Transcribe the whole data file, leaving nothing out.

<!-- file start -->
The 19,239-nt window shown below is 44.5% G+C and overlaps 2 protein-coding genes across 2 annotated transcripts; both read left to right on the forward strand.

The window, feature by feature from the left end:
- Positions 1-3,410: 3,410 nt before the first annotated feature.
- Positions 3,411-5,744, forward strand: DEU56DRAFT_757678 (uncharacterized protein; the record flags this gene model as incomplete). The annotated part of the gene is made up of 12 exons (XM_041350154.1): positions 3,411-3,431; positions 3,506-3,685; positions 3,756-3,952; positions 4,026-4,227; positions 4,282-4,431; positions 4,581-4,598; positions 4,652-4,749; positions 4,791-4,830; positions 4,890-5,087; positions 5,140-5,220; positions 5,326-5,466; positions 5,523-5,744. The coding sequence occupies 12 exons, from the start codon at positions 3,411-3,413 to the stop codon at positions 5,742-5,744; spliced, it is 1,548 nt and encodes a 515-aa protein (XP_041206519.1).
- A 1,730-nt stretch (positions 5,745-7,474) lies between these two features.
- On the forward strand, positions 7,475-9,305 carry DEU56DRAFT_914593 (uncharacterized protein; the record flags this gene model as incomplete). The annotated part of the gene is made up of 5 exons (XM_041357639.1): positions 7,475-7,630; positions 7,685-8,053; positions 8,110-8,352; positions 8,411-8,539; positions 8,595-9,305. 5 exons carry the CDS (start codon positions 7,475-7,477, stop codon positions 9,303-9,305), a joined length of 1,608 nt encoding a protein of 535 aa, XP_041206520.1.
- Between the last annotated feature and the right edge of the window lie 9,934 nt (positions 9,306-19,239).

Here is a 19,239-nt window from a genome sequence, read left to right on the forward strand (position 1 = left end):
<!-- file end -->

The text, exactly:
The 19,239-nt window shown below is 44.5% G+C and overlaps 2 protein-coding genes across 2 annotated transcripts; both read left to right on the forward strand.

The window, feature by feature from the left end:
- Positions 1-3,410: 3,410 nt before the first annotated feature.
- Positions 3,411-5,744, forward strand: DEU56DRAFT_757678 (uncharacterized protein; the record flags this gene model as incomplete). The annotated part of the gene is made up of 12 exons (XM_041350154.1): positions 3,411-3,431; positions 3,506-3,685; positions 3,756-3,952; positions 4,026-4,227; positions 4,282-4,431; positions 4,581-4,598; positions 4,652-4,749; positions 4,791-4,830; positions 4,890-5,087; positions 5,140-5,220; positions 5,326-5,466; positions 5,523-5,744. The coding sequence occupies 12 exons, from the start codon at positions 3,411-3,413 to the stop codon at positions 5,742-5,744; spliced, it is 1,548 nt and encodes a 515-aa protein (XP_041206519.1).
- A 1,730-nt stretch (positions 5,745-7,474) lies between these two features.
- On the forward strand, positions 7,475-9,305 carry DEU56DRAFT_914593 (uncharacterized protein; the record flags this gene model as incomplete). The annotated part of the gene is made up of 5 exons (XM_041357639.1): positions 7,475-7,630; positions 7,685-8,053; positions 8,110-8,352; positions 8,411-8,539; positions 8,595-9,305. 5 exons carry the CDS (start codon positions 7,475-7,477, stop codon positions 9,303-9,305), a joined length of 1,608 nt encoding a protein of 535 aa, XP_041206520.1.
- Between the last annotated feature and the right edge of the window lie 9,934 nt (positions 9,306-19,239).

Here is a 19,239-nt window from a genome sequence, read left to right on the forward strand (position 1 = left end):